One such study showed ARRB1 to co‐localise and physically interact with hypoxia‐inducible factor 1A (HIF1A) in the nucleus of breast cancer cells to potentiate HIF1‐dependent transcription, thereby mediating metastatic growth of breast cancer cells (Shenoy et al, 2004). Under normoxic conditions, HIF1A is hydroxylated at specific proline residues by prolyl hydroxylases (PHDs), tagging it for ubiquitination and subsequent degradation by the proteasome pathway (Maxwell et al, 1999). Hypoxia inhibits prolyl hydroxylation resulting in stabilisation of HIF1A upon which it can translocate into the nucleus and heterodimerise with HIF1B to form a functional transcription factor (TF) that binds to specific promoter regions to activate the transcription of its target genes (Semenza, 2007b). Hypoxic stabilisation of HIF1A induces a switch in cellular metabolism via transcriptional activation of a plethora of metabolic genes that results in increased glycolysis and reduced mitochondrial function (Semenza, 2007c, 2010). This metabolic reprogramming, termed the Warburg effect, allows cancer cells to meet the increase in biomass production that is required to sustain their rapid proliferation.
Based on the report that ARRB1 interacts with and regulates HIF1A activity in breast cancer cells and given the important role of HIF1A on metabolism and the critical role played by HIF1A in the progression of prostate cancer (Park et al, 2012), we have carried out a detailed study to determine the role of ARRB1 in prostate cancer cells using genomics and metabolomics. Herein, we report the first cistrome and transcriptome data for an endocytic adaptor. We identify a nuclear interaction between ARRB1 and HIF1A in prostate cancer cells and demonstrate that ARRB1 is recruited to promoter regions of metabolic genes in a HIF1A‐dependent manner where it contributes to metabolic genes expression as a co‐regulator of HIF1A transcriptional activity. We go on to show that ARRB1 acts as a modulator of cellular metabolism that facilitates glucose uptake and glycolysis and that, through modulation of TCA cycle metabolites, it induces HIF1A stabilisation under normoxic conditions, a process named pseudohypoxia. Our study implicates ARRB1 as a regulator of metabolism in prostate cancer cells.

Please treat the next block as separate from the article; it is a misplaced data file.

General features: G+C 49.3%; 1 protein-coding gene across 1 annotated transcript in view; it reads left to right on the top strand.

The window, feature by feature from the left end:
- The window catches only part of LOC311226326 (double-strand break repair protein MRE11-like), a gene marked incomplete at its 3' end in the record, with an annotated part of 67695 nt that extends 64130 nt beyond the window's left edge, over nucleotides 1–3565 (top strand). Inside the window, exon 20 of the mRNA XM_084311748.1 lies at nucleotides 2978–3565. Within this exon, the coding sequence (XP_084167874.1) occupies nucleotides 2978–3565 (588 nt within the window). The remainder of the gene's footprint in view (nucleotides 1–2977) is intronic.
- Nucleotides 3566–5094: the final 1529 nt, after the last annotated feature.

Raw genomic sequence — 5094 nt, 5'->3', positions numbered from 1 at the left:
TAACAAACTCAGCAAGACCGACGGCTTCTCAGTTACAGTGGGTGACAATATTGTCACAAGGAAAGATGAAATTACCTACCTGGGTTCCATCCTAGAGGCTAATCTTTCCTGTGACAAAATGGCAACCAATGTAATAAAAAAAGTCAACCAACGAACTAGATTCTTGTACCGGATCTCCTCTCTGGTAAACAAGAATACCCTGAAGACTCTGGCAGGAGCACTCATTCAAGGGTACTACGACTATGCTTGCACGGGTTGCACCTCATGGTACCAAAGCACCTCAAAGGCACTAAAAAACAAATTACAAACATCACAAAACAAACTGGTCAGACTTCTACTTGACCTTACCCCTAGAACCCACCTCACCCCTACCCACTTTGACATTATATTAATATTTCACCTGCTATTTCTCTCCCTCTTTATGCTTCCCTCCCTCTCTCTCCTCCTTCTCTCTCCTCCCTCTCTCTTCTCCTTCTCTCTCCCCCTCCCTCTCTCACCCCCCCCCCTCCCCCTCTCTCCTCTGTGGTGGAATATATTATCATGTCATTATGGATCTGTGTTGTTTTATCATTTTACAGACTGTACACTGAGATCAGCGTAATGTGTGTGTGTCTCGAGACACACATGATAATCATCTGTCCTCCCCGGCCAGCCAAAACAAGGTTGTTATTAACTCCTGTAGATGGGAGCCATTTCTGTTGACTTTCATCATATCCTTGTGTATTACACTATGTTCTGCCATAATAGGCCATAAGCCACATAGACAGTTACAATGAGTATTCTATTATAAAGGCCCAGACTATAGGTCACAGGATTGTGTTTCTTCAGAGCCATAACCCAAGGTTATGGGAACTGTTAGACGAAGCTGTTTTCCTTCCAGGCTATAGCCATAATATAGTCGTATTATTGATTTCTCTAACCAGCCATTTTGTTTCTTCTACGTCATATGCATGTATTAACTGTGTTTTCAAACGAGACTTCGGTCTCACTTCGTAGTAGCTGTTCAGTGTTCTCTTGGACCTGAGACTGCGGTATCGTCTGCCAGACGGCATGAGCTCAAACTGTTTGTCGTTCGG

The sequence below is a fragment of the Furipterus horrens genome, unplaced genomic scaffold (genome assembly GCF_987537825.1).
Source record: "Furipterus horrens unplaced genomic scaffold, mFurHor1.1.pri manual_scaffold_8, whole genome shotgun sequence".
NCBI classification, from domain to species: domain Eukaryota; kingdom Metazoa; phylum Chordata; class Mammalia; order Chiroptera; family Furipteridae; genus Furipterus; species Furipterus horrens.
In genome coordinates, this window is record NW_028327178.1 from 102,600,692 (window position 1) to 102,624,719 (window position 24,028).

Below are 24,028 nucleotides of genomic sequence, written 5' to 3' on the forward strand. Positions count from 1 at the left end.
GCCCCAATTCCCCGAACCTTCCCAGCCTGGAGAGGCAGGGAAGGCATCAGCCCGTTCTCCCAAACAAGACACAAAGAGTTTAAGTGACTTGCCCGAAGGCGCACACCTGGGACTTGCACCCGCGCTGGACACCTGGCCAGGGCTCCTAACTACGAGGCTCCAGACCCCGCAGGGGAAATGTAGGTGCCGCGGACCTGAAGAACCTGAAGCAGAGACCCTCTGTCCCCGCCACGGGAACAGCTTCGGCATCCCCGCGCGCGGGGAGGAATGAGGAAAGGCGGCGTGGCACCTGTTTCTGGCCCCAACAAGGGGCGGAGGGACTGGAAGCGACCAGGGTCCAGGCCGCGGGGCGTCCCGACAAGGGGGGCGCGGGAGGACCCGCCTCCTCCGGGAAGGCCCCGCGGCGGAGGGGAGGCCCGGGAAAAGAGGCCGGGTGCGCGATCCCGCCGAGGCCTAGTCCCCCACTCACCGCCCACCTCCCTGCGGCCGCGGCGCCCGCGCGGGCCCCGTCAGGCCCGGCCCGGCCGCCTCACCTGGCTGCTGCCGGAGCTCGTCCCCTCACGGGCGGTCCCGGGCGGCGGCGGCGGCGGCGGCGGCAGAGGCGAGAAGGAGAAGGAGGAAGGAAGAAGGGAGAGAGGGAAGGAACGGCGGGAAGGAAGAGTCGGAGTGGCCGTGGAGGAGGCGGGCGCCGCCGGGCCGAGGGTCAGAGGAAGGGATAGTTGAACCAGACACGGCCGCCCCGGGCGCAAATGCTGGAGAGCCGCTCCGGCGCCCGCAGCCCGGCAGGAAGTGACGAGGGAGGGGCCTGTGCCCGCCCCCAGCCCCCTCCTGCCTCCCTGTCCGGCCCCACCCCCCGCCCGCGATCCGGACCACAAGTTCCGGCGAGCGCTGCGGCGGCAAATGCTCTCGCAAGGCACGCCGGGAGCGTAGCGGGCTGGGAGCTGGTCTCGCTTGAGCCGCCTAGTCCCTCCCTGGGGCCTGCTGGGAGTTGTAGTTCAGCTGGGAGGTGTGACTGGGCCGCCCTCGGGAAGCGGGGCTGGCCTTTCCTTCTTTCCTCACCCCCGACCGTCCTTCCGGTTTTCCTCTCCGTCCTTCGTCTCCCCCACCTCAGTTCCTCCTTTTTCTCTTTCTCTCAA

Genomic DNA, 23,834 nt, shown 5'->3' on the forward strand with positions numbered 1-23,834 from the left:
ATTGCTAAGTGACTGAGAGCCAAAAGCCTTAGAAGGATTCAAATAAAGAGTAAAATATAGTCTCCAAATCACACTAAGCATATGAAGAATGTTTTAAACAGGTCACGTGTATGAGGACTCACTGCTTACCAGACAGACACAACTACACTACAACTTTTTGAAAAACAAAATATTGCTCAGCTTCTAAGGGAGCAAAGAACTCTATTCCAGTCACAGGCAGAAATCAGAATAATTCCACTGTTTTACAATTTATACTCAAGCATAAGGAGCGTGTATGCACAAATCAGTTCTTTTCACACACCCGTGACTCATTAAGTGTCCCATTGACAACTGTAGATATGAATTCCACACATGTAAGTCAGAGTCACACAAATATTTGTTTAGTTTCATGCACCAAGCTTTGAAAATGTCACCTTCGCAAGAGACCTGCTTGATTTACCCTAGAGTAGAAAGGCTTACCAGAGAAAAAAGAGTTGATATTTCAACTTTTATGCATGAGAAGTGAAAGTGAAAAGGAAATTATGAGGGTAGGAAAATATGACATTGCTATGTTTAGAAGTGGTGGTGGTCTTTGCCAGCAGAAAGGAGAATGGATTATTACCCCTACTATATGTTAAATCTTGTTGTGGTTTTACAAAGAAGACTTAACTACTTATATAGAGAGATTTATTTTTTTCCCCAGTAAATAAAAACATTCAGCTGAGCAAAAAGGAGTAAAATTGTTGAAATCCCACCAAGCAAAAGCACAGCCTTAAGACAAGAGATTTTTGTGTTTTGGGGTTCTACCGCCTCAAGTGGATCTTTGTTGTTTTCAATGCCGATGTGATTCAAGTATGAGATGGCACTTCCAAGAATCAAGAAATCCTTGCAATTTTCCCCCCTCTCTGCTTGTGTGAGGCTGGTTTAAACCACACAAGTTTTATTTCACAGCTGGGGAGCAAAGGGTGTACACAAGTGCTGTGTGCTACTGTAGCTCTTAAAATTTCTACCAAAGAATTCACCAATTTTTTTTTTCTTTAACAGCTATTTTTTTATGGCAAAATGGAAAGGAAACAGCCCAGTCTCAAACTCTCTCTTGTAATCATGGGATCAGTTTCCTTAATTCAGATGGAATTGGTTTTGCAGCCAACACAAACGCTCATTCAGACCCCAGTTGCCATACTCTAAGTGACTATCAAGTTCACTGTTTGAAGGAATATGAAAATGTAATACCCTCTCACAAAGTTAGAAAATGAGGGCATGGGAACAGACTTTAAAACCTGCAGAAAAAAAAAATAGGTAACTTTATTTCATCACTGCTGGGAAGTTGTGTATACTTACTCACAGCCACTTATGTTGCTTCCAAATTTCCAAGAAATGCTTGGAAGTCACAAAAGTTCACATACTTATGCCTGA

ARRB1 is upregulated and nuclear in prostate cancer